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Overton v. Chess.

  2022 COA 51. No. 20CA2091.  Property Tax—Treasurer’s Deed—Redemption—Interest—Improvements—Expenditures—Offset—Easement.

May 12, 2022

Chess and Erickson (Chess) owned property for which they failed to pay real estate taxes (property). The county treasurer subsequently conveyed a treasurer’s deed for the property to the Overtons. Chess challenged the validity of the treasurer’s deed based on lack of notice. After a bench trial, the district court found that Chess had not received the statutorily required notice. It ordered return of the property to Chess, subject to Chess reimbursing certain expenditures as required by CRS § 39-12-101. In determining that amount, the court denied Chess’s request for an offset for the value of a utility easement on part of the property that the Overtons had conveyed to a third party. The court later authorized Chess to deposit into the court registry the principal amount determined by the court together with interest that was computed from the date of the court’s initial order.

On appeal, the Overtons argued that CRS § 39-12-101 required prejudgment interest on reimbursement amounts accruing from the date of the expenditures. CRS § 39-12-101 authorizes prejudgment interest on all categories of expenditures listed in the statute. It requires interest on reimbursement amounts from the date of ascertainment as to the value of improvements and from the date each of the remaining expenditures were made. Here, other than the value of improvements, the court erred by awarding interest only from the date it ascertained the amount of the expenditures.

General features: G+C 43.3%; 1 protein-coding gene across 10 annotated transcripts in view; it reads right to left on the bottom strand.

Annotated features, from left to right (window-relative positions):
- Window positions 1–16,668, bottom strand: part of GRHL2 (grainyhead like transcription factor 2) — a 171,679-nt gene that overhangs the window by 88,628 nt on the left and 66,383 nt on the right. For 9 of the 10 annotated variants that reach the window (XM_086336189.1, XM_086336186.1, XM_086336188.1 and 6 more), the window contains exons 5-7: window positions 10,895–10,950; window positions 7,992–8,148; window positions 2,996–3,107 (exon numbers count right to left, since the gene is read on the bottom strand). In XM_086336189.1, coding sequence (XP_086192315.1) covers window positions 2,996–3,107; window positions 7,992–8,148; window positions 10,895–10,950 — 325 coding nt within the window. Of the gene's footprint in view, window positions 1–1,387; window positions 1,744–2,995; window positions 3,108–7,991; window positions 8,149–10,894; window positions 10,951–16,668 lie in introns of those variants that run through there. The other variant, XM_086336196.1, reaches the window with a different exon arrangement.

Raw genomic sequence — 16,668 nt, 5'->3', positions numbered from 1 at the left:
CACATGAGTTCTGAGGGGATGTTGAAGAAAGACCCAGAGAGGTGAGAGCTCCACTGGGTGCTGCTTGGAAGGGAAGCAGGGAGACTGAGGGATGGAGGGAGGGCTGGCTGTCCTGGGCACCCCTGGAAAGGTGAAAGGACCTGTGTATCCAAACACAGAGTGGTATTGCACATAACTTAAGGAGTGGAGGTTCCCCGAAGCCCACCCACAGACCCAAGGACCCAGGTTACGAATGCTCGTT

On cross-appeal, Chess contended that the district court erred when it denied an offset for the value of the utility easement the Overtons conveyed. Here, the record contained the offer letter from the utility for the easement and the easement deed itself, which supplied at least some evidence of the value of the easement and thus some evidence of diminution in value of the entire parcel. Accordingly, the district court’s conclusion that there was no evidence regarding the property’s value was clearly erroneous.

The judgment was affirmed in part and reversed in part. The case was remanded for the district court to ascertain the amount of interest accruing from the date expenditures other than improvements were made, and to make findings and conclusions on the value, if any, of the easement, and to enter judgment accordingly.



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